Galileo and the Catholic Church

podcast Apr 23, 2018

Why Galileo?

Last Episode we discussed NASA’s latest mission to Europa, the Europa Clipper, and we mentioned that Jupiter’s Moon Europa is one of the 4 Galilean moons. These moons have curious names though.


If you’ve ever wondered where these planets and moons got their names, we trace it all the way back to Roman Mythology. Jupiter, Mars, Saturn, Venus, and Mercury were named after Roman gods because these were the planets that early Romans could see without a telescope. Then, we continued the tradition, for example:


MERCURY: Roman Winged Messenger, winged god of travel because he moves so fast

VENUS: Roman Goddess of Love, no doubt because of Venus's dazzling appearance in the sky

MARS: Roman God of War

JUPITER: Chief Roman God (Jupiter is King of the Gods, an elected position)

SATURN: Former Roman God of Agriculture, retired. Replaced by his daughter, Ceres, which is the name of the Dwarf planet Ceres; the largest object in the asteroid belt between Mars and Jupiter

URANUS: Former Roman God of the Sky who was replaced by his grandson, Jupiter.

NEPTUNE: Roman Lord of the Sea

PLUTO: Roman Lord of the Underworld


The Romans saw Jupiter as the equivalent to Zeus in Greek mythology, and German astronomer Simon Marius named its 4 moons after Jupiter’s lovers, Io, Ganymede, Callisto, and Europa. However, Jupiter has 67 moons and each of them were continued to be named after lovers of Jupiter, and when those names ran out, names of his children were used. Then at long last we sent a Spacecraft there to scope things out and of course NASA named it JUNO, after Jupiter’s wife.

Back to Galileo!

Galileo was the first person ever to discover moons around another planet in our solar system and he did this in the year 1610. He is also credited with first observing the rings of Saturn, the phases of Venus, sunspots on our very own Sun and the shadowed lunar surface. The reason why he is so fascinating for us is his story of discovering and trying to spread this truth that the Earth orbited the Sun, and not the other way around! At every turn he was stopped either by the Roman Catholic Church, by the many other churches branched off from the Reformation who understood the bible to be far too literal to allow for his outlandish ideas, or by people who held true to Aristotle’s and Ptolemy’s geocentric ideas so much that they thought Galileo was heretical and insane.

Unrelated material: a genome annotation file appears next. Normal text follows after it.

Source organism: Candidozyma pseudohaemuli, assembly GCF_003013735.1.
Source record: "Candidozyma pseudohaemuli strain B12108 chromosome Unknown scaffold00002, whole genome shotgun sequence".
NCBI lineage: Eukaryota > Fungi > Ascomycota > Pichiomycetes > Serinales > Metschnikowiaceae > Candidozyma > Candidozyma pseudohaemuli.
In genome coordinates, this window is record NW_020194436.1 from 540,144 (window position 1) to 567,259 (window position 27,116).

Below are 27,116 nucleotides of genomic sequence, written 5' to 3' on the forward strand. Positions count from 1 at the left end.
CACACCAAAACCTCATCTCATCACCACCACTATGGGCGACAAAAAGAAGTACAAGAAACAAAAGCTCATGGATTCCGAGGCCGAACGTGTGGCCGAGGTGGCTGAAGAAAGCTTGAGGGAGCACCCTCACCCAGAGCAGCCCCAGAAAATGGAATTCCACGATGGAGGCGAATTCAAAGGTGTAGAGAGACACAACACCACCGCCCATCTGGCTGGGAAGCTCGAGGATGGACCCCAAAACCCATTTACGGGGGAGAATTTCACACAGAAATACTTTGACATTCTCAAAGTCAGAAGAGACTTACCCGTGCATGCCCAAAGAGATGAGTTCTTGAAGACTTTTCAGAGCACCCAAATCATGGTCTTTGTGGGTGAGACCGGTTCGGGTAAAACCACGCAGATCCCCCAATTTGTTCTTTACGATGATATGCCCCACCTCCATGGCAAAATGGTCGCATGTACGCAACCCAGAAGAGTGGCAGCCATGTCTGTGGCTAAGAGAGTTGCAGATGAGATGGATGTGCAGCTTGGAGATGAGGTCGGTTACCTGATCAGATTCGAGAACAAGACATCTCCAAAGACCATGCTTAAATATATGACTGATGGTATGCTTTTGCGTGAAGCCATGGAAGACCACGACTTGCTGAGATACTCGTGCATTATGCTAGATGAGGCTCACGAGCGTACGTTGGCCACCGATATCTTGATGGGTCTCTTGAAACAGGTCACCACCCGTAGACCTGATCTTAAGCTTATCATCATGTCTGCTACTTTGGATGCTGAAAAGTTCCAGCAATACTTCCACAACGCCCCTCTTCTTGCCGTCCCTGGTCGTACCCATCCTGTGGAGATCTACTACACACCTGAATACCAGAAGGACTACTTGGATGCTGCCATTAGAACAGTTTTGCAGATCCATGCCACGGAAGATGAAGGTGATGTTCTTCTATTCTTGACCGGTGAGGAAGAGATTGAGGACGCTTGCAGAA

Galileo's Background

Galileo Galilei was born in Pisa, Italy in 1564. In 1581, he started at the University of Pisa studying medicine, but was soon drawn to the study of mathematics. After school, he went on to become the chair of mathematics at the universities of Pisa and then Padua, centering most of his studies on the mathematics and physics of falling bodies. With that research, he eventually published Du Motu (On Motion), a work that contradicted Aristotle’s views on motion and falling objects. Galileo gave popular lectures to many large crowds which spread his fame and got people talking.

Initial Discoveries

That all being said, it was his homemade telescope that really catapulted him into upsetting the Church and the norm. At this point, everyone KNEW that the Earth was not only the center of our planetary system, but the center of the Universe as well. In 1604, Galileo built his very own telescope. He noticed that moons orbited Jupiter, confirming that not everything orbited the Earth. He also saw that Venus had shadowed phases, but we’re inconsistent and nothing like the Moons. One of his other major discoveries that locked in his belief of a sun-centered or heliocentric system was the Moons bumpy and shadowed surface, that its phases came from our orbit of the Sun! All of this however, contradicted Aristotle’s teachings and the established order defined by the Catholic Church.


In 1613, Galileo wrote a letter to a student basically saying that the Copernican Theory (or the heliocentric) didn’t actually contradict passages from the Bible and that the Sun was indeed the center of the Solar System. This letter was then made public and the Church denounced the Copernican theory, naming it heretical and thus ordered Galileo in 1616 not to “hold, teach, or defend in any manner” the Copernican theory. Galileo obeyed this order for seven years, partly because he was a devout catholic and partly due to relieve pressure and allow him to continue research. Then inn 1623, Galileo’s friend was elected Pope Urban VIII and he allowed Galileo to pursue his work again on the condition that everything written about this heliocentric theory was objective and not proclaiming it as truth. What did he do? In 1632, he published “Dialogue Concerning the Two Chief World Systems” and well, proclaimed it as truth.